How to tell if your child’s cough is serious

A look at what kind of cough your toddler may have, and where to find more advice on symptoms and treatments

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Working out the cause of your child’s cough can be hard even after examination by a doctor, according to Dr Lowri Kew, GP. “If your child is unwell or you’re worried, seek medical help,” she advises. 

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Here are some of the conditions that could be causing your toddler’s coughing.  

Croup

Croup is usually seen in children under 2, and starts with a temperature and hoarse voice. The characteristic barking cough (a bit like a seal) is worse at night.

Read more about croup, from the syptoms and cause to treatments.

Chest infections

Chest infections can affect your child at any age. Typical symptoms include a higher temperature (up to 38ºC), going off food, an increased rate of breathing and a cough.

Sinusitis

If your toddler’s older, he may complain of a headache. He may have a temperature and a cough at night, as mucus drains down the throat.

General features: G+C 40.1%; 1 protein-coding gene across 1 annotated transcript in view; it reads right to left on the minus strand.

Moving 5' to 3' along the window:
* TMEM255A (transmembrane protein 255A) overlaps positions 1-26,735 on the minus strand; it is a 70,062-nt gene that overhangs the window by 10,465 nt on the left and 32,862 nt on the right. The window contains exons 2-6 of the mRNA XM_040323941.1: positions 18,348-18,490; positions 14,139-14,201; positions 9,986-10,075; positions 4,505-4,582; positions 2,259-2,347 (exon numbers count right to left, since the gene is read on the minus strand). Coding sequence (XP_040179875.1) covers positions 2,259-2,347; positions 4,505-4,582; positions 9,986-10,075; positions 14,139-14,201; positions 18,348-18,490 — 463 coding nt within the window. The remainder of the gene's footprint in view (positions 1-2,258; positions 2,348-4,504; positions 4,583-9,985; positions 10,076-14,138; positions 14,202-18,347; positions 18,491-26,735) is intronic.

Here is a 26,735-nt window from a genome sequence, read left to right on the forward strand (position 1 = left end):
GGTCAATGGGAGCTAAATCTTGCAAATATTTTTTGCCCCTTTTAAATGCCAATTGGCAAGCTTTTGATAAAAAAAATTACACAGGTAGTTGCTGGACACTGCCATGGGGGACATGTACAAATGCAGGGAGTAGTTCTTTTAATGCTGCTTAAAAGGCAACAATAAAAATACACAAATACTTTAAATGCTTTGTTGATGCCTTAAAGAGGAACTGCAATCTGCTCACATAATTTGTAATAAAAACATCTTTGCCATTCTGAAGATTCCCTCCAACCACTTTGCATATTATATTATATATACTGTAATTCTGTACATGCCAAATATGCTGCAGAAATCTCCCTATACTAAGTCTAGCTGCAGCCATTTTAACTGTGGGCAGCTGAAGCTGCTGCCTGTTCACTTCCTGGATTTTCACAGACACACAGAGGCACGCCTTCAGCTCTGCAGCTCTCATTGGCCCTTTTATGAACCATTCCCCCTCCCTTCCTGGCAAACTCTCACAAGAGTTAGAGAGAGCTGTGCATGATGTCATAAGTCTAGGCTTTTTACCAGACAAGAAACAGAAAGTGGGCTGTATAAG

Find out more about the symptoms and treatments of sinusitis.

Asthma

Asthma is more common if there’s family history of it. It doesn’t cause a high temperature unless there’s also a chest infection. Symptoms include a cough at night or wheezing with exercise.

In an acute attack, your toddler may breathe faster, cough, wheeze or draw in the skin between his ribs as he breathes.

Find out about childhood asthma, from diagnosis and treatments, to living with asthma.

Whooping cough

Whooping cough can start with a runny nose, progressing to a dry cough that occurs in bursts. After a bout of a hacking cough, your toddler will breathe in, and – if your child’s older – this may sound like a whooping noise.

Your toddler may vomit and is likely to be exhausted. The cough may last for several months and can occur even in vaccinated children.

Read more about whooping cough symptoms, treatments and prevention.

Bronchiolitis

Bronchiolitis usually affect babies under 6 months, although can be up to 1 year. It starts like a cold, which progresses to an irritable cough, an increased rate of breathing and difficulty feeding over 2-3 days. If your child’s older, it usually just causes a cough and sore throat.

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Find out more about the symptoms, causes, treatment and prevention of bronchiolitis.

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